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Vote for Vashti! Vote for Esther!


This Saturday night is Purim — that crazy upside down holiday where God is not mentioned, men dress as women (and vice versa), drunkenness (though not stupor) is encouraged, and Jews get to vanquish their enemies 1-2-3 with the full permission of the State. Truly, I love Purim, not least because it allows me to forget for a few short hours what a miserable freaking place the world can be (see: Japan, Libya, Itamar) and to imagine a happy (albeit bloody) ending to the usual unhappy story. It is one giant joke on the tyrants of the world.

My pre-holiday reverie, however, has been waylaid by a question from my friend Nancy. Couple days ago, she expressed her dismay over the holiday’s heroine Esther. Sure she saved the Jewish people, but she did it a) on the basis of beauty, and b) was coached every step of the way by her uncle Mordechai. Doesn’t that bother you? It sure bothers me. I said NO, and I meant it, but still. I got to thinking: is Queen Esther a lousy role model for Jewish women? For Jewish girls?

Quick summary. King Achashverosh calls for Queen Vashti to appear before a palace-ful of drunk guests, possibly sans clothes. She refuses and is banished. A call goes out for a replacement, and Mordechai tells his niece to enter the fray, keeping her Jewish identity hidden. She’s chosen (of course), but before long Prime Minister Haman proposes that the nation be rid of Jews. Why? Because they (as it turns out, Mordechai) refuse to bow before Haman. Esther risks the King’s displeasure by revealing her tribal membership and saves her people. Haman and his 10 sons are hung and the Jews get to take bloody revenge on those who would attack them. Yay! (For a full explanation of the holiday and the entire text, click here and here.)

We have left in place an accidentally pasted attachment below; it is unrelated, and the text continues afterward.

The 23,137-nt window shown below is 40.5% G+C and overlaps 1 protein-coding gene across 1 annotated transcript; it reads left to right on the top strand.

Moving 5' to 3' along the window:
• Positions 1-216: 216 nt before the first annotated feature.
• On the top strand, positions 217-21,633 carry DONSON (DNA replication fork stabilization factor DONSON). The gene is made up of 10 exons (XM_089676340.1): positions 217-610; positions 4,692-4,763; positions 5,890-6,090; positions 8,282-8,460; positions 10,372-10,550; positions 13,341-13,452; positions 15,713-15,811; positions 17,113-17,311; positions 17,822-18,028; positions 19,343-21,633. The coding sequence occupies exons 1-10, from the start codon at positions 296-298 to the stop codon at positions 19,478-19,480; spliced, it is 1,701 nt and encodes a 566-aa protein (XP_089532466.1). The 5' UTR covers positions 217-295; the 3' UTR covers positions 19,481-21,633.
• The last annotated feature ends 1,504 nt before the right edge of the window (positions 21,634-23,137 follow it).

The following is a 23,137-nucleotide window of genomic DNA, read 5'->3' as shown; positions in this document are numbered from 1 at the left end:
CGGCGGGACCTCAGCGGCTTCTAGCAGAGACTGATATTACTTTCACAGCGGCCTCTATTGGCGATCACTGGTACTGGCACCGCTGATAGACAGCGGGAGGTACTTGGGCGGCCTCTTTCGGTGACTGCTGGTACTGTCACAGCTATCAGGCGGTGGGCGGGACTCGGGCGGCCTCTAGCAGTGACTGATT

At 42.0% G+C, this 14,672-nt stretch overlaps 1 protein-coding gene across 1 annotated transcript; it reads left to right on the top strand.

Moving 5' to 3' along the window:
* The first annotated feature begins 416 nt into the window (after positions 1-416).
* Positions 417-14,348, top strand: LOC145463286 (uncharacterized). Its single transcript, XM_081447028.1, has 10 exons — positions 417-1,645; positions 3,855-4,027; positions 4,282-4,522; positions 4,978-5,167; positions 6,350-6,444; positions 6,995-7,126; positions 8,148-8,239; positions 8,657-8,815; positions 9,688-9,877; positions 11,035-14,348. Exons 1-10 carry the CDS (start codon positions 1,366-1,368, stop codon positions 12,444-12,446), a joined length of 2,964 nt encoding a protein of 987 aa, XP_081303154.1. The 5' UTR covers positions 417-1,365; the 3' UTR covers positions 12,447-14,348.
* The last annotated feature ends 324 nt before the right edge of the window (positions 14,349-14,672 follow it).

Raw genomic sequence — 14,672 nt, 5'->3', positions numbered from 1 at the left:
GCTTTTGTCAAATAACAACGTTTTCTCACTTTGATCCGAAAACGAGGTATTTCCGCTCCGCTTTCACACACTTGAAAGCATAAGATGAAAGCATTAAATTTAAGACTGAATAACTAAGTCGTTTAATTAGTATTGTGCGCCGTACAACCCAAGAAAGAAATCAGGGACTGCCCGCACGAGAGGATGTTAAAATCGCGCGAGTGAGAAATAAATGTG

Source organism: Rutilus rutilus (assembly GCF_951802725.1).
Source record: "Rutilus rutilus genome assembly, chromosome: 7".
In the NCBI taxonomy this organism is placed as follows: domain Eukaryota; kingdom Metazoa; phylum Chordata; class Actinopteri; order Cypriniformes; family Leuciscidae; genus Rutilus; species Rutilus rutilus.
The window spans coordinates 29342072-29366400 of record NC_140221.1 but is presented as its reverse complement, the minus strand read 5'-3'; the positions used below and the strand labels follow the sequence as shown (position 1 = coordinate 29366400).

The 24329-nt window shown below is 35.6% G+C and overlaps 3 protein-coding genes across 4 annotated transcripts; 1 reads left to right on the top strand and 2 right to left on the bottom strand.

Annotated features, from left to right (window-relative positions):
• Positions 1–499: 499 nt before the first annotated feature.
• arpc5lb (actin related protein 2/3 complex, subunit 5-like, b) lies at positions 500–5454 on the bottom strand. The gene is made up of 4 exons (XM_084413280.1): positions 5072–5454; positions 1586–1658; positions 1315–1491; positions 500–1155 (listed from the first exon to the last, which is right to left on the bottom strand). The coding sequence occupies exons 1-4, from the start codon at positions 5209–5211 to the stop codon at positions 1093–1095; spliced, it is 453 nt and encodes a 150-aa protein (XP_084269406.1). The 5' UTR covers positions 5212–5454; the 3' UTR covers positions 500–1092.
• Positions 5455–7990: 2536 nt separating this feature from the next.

So. Two women, both beautiful. One refuses to dance, one wins a beauty contest. One has a book in the canon named after her; one not so much. It’s clear who we’re supposed to root for — Esther.

Talmudic & later commentators tell us that Esther was not only beautiful & courageous, but that she never consummated her marriage with the King. Some say that in addition to being orphaned at a young age, she was already married when she entered the royal harem but gave up her personal happiness. Hers was a pure heart, concerned only with the fate of the Jewish people. Vashti, on the other hand was vain & power-hungry. She had Jewish women abducted (on Shabbat!) to work for her. She refused to dance for the King because she thought she was better than him, not because of any claim to morality.

Another way to see it: Vashti said no and Esther said well, okay, honeybunch. Vashti’s no angel, but she has clear limits. Harriet Beecher Stowe said Vashti took “the first stand for women’s rights.” Esther hides much of herself away, manipulates with a whole toolbox of tricks, and is at the beck & call of her uncle. Her actions save the Jews, but also help us Jews slaughter upwards of 75,000 Persians with impunity. Vashti’s sexuality is seen as crass, Esther’s as ladylike. I see Nancy’s problem. We’ve got a bad queen/good queen thing going on here, and the good queen isn’t exactly the role model I’d like for myself and my daughters. Neither is the bad.

So gang, how do you vote? Who would you dress up as on Purim? Which queen is your stand-in? What’s a feminist to do?

8 Comments leave one →
  1. Aviva Orenstein permalink
    03/15/2011 9:44 am

    My personal favorite — Zeresh — Haman’s wife. She tells it like it is and she and Haman seem to have a real relationship.

    • sue swartz permalink*
      03/15/2011 11:33 am

      Hmmm. I have to go back and read the text. They certainly seem to have a realistic relationship, but you’d think a wife might mention that killing off an entire people is a bit of an overreaction.

  2. Dan Price permalink
    03/15/2011 2:55 pm

    I’ve always been conflicted over this. I can say I’m totally unimpressed by rabbinic rationalization over the differences. I see no evidence of any of the faults ascribed to Vashti, and no need to turn Esther into the Virgin Mary. I think both women acted courageously, and the fact that Esther did so within the confines placed on her by the culture of the day doesn’t diminish her eforts one bit. Vashti could be said to have been a bit of a visionary for her stand, but we really aren’t told enough about her to know that for sure. Still, she can be an inspiration; Rosa Parks didn’t set out to be leader, she just wanted to sit down; perhaps Vashti is somewhat the same.